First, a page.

NO MAN had more to do with the abolition of the tied-cottage system than Reg Bottini. (I say man because Bottini would have given a lot of credit to Joan Maynard, later MP for Sheffield Brightside but a fellow official of the agricultural workers' union.)
In May 1976, thanks to Bottini's work, Peter Shore, then Secretary of State for the Environment, rose in the House of Commons to introduce the Rent (Agriculture) Bill, a measure affecting the lives of large numbers of people who had been subjected to a relationship that was outmoded, unacceptable and unjust.
The abolition of the tied cottage had been a major objective of farm workers for almost a century. As long ago as 1885 Joseph Arch of Barford, the founding father of the National Agricultural Union, became a Member of Parliament for the North West Norfolk division. Arch was the first agricultural labourer to be an MP and he called for equal security for farmers in their holdings and farm workers in their cottages.His union's successor, the National Agricultural Labourers and Rural Workers Union (today the National Union of Agricultural and Allied Workers- NUAW), was formed in 1912 and brought in as members not only farm workers but also carters, roadmen, gardeners and navvies, while women were admitted for the first time.
It made the abolition of the tied cottage part of its campaign. By the mid-1970s there were some 70,000 agricultural tied cottages in England and Wales accommodating about half the total number of full-time farm workers and their families and another 20,000 cottages occupied by retired farm workers. Every year until 1976 some 1,200 families faced eviction - often in distressing and humiliating circumstances - when the farmer obtained a court order for possession.
The Rent Bill set out to change this situation and to change it radically. A taste of Bottini's passion can be inferred from the speech I heard him make on 3 October 1976 at the Labour Party Conference: I call for security of tenure for service tenants, a service tenant being a man or woman whose home goes with the job and literally goes with the job . . . I can say that at 12 noon one of our members and his wife who has a heart condition will be evicted from their farm cottage. Agriculture is not alone in being subject to that kind of arrangement, but in agriculture it assumes its most oppressive form. Ours is a fragmented industry, a scattered labour force in small numbers and 51 per cent of the workers live in tied cottages. These provide the farming employers with a captive labour force which finds it difficult to resist unreasonable demands from its employers. Small wonder the farm workers' income rates are the very lowest paid, despite their versatility, despite their greatly increased productivity. The tied-cottage system in agriculture constitutes a trap from which the farm worker with a family finds it virtually impossible to escape. The farmers argue of course that the system facilitates nobility of labour. So it does, from one tied cottage to the next. My union is obliged to arrange legal representation in about 500 cases each year where employers are seeking possession of farm workers' homes and ultimately there is no legal defence. Many workers will do anything to avoid the stigma of being the central figure - I should have said the central victim - in court proceedings for possession. The worry and strain suffered by families in these circumstances can be readily imagined.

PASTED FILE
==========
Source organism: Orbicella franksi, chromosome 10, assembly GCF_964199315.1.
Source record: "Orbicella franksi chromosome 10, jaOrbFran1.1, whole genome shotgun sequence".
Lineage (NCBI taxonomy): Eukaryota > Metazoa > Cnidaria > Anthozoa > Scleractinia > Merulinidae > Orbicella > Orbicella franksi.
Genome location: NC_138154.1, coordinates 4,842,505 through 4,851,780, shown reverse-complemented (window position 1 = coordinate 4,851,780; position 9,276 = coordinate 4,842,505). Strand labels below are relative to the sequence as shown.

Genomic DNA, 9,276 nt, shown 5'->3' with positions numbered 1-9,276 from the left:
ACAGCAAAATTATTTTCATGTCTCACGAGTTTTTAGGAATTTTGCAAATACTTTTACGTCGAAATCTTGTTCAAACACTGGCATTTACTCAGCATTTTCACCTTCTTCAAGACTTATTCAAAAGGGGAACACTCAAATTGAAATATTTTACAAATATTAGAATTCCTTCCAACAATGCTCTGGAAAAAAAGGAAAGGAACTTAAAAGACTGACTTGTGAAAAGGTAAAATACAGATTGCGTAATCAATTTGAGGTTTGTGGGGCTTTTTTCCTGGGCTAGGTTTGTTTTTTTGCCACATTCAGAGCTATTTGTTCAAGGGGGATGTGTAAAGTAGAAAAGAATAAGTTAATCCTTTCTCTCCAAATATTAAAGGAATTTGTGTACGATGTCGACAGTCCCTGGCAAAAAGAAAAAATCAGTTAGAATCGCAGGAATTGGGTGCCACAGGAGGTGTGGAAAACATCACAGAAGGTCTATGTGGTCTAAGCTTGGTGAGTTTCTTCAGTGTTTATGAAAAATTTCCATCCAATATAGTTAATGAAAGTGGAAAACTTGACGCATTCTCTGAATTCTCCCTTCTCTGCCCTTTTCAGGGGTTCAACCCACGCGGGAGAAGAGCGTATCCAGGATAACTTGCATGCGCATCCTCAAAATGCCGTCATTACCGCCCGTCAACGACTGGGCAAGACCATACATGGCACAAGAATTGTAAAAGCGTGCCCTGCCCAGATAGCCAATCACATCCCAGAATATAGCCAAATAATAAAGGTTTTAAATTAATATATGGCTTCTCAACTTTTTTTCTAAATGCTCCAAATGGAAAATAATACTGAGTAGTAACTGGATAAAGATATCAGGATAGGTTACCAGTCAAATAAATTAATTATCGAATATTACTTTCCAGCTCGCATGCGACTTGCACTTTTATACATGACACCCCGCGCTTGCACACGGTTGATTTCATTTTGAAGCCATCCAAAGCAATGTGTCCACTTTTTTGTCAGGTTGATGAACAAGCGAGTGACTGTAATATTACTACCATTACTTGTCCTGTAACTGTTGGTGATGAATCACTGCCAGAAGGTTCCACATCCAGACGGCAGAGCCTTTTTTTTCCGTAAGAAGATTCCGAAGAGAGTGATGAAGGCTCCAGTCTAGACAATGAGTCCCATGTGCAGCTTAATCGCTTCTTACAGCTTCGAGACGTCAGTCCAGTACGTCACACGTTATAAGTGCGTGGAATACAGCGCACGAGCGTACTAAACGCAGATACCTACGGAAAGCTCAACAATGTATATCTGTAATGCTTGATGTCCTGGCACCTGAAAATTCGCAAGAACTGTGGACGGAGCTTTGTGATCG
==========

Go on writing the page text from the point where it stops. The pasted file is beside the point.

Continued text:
He was born Reginald Norman Bottini into a family of Italian restaurant workers who had arrived in Tooting in the early 1900s. His father was killed in the First World War in France when he was barely a year old, causing him to become a conscientious objector during the Second World War.